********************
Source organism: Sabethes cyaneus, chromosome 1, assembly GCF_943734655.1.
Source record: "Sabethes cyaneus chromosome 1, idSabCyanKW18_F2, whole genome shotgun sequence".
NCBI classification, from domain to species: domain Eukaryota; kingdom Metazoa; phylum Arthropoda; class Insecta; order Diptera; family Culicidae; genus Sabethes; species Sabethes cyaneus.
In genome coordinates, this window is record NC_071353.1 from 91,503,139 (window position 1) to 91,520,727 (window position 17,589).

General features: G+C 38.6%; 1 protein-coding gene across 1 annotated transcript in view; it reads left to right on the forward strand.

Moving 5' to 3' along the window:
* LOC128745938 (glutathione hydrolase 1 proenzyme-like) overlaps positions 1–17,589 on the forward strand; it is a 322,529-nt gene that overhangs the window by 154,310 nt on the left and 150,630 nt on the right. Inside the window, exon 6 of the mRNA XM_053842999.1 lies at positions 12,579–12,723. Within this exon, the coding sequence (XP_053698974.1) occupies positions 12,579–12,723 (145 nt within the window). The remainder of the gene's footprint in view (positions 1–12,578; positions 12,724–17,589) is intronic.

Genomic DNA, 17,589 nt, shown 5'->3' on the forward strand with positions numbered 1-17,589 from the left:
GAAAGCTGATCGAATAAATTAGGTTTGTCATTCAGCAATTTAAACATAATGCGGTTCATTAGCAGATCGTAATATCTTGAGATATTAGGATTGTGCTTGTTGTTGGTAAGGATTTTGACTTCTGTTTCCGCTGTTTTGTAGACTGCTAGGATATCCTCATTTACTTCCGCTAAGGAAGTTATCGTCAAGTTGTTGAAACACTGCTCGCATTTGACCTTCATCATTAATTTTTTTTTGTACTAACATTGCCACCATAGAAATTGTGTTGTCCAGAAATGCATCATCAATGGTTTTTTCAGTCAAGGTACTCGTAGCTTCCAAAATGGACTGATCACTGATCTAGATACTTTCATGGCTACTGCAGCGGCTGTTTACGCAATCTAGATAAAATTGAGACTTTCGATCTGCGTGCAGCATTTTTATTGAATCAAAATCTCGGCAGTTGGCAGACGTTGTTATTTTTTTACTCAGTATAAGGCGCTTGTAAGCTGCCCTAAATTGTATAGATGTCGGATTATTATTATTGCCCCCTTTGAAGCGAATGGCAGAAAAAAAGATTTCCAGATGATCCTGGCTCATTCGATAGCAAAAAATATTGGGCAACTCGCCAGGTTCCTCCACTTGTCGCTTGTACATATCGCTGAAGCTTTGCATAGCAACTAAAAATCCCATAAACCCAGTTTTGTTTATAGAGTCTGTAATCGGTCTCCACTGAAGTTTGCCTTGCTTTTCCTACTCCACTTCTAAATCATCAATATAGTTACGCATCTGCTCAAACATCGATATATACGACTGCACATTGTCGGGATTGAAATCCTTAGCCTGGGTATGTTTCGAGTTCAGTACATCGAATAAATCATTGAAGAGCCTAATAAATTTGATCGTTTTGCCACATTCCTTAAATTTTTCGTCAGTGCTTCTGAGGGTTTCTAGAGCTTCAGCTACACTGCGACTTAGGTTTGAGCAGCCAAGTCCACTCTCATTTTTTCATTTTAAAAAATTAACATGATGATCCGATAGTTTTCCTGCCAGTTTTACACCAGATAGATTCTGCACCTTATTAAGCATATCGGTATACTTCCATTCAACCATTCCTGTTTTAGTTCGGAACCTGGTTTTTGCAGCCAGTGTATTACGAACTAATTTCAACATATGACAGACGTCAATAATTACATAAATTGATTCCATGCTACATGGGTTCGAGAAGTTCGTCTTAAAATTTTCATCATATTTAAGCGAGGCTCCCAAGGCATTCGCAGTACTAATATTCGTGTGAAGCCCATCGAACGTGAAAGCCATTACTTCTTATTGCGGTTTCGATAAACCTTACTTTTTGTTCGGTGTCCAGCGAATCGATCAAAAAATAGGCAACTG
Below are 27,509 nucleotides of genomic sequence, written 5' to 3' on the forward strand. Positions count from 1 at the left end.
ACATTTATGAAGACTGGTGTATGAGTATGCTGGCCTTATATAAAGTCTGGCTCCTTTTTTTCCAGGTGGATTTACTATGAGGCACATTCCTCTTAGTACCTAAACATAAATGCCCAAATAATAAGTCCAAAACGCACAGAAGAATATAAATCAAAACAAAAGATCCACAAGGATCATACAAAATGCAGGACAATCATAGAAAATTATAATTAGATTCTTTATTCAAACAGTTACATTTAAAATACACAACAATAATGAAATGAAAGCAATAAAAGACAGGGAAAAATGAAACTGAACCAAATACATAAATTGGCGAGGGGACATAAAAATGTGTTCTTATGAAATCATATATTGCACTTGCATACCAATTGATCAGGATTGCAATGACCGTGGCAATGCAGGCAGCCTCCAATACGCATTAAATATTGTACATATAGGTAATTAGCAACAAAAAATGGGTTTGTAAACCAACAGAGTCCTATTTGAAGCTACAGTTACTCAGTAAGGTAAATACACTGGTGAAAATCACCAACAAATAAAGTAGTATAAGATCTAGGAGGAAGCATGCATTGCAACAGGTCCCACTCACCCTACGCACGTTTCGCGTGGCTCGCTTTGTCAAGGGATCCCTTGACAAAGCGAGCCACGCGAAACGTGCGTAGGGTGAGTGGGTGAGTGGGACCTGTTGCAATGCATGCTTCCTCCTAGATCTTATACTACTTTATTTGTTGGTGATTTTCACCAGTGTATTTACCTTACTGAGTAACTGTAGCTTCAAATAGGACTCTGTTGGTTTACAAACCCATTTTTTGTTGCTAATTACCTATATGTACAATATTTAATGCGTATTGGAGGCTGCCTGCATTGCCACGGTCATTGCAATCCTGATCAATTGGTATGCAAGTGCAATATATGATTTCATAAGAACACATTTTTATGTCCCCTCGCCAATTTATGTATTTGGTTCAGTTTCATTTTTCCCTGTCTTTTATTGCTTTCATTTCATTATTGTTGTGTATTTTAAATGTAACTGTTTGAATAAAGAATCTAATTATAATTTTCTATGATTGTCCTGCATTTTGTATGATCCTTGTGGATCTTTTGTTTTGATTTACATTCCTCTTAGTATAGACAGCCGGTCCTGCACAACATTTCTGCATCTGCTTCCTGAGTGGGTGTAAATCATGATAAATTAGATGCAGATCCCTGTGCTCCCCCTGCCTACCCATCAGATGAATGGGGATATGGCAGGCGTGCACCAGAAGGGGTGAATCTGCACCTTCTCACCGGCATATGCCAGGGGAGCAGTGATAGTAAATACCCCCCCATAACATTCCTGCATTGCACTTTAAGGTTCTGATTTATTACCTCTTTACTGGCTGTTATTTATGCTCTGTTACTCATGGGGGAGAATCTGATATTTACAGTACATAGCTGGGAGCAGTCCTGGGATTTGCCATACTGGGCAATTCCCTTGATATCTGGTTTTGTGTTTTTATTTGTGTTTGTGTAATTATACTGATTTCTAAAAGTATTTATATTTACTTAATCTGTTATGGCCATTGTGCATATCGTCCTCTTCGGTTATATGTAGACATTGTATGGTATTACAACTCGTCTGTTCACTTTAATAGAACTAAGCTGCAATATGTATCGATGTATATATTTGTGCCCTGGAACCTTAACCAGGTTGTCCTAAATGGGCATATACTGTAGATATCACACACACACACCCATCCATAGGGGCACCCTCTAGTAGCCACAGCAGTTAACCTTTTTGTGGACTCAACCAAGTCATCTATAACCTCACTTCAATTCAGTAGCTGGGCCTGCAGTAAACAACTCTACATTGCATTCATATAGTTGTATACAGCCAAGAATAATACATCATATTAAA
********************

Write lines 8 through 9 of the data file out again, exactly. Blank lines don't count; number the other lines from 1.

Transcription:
Genomic DNA, 17,589 nt, shown 5'->3' on the forward strand with positions numbered 1-17,589 from the left:
GAAAGCTGATCGAATAAATTAGGTTTGTCATTCAGCAATTTAAACATAATGCGGTTCATTAGCAGATCGTAATATCTTGAGATATTAGGATTGTGCTTGTTGTTGGTAAGGATTTTGACTTCTGTTTCCGCTGTTTTGTAGACTGCTAGGATATCCTCATTTACTTCCGCTAAGGAAGTTATCGTCAAGTTGTTGAAACACTGCTCGCATTTGACCTTCATCATTAATTTTTTTTTGTACTAACATTGCCACCATAGAAATTGTGTTGTCCAGAAATGCATCATCAATGGTTTTTTCAGTCAAGGTACTCGTAGCTTCCAAAATGGACTGATCACTGATCTAGATACTTTCATGGCTACTGCAGCGGCTGTTTACGCAATCTAGATAAAATTGAGACTTTCGATCTGCGTGCAGCATTTTTATTGAATCAAAATCTCGGCAGTTGGCAGACGTTGTTATTTTTTTACTCAGTATAAGGCGCTTGTAAGCTGCCCTAAATTGTATAGATGTCGGATTATTATTATTGCCCCCTTTGAAGCGAATGGCAGAAAAAAAGATTTCCAGATGATCCTGGCTCATTCGATAGCAAAAAATATTGGGCAACTCGCCAGGTTCCTCCACTTGTCGCTTGTACATATCGCTGAAGCTTTGCATAGCAACTAAAAATCCCATAAACCCAGTTTTGTTTATAGAGTCTGTAATCGGTCTCCACTGAAGTTTGCCTTGCTTTTCCTACTCCACTTCTAAATCATCAATATAGTTACGCATCTGCTCAAACATCGATATATACGACTGCACATTGTCGGGATTGAAATCCTTAGCCTGGGTATGTTTCGAGTTCAGTACATCGAATAAATCATTGAAGAGCCTAATAAATTTGATCGTTTTGCCACATTCCTTAAATTTTTCGTCAGTGCTTCTGAGGGTTTCTAGAGCTTCAGCTACACTGCGACTTAGGTTTGAGCAGCCAAGTCCACTCTCATTTTTTCATTTTAAAAAATTAACATGATGATCCGATAGTTTTCCTGCCAGTTTTACACCAGATAGATTCTGCACCTTATTAAGCATATCGGTATACTTCCATTCAACCATTCCTGTTTTAGTTCGGAACCTGGTTTTTGCAGCCAGTGTATTACGAACTAATTTCAACATATGACAGACGTCAATAATTACATAAATTGATTCCATGCTACATGGGTTCGAGAAGTTCGTCTTAAAATTTTCATCATATTTAAGCGAGGCTCCCAAGGCATTCGCAGTACTAATATTCGTGTGAAGCCCATCGAACGTGAAAGCCATTACTTCTTATTGCGGTTTCGATAAACCTTACTTTTTGTTCGGTGTCCAGCGAATCGATCAAAAAATAGGCAACTG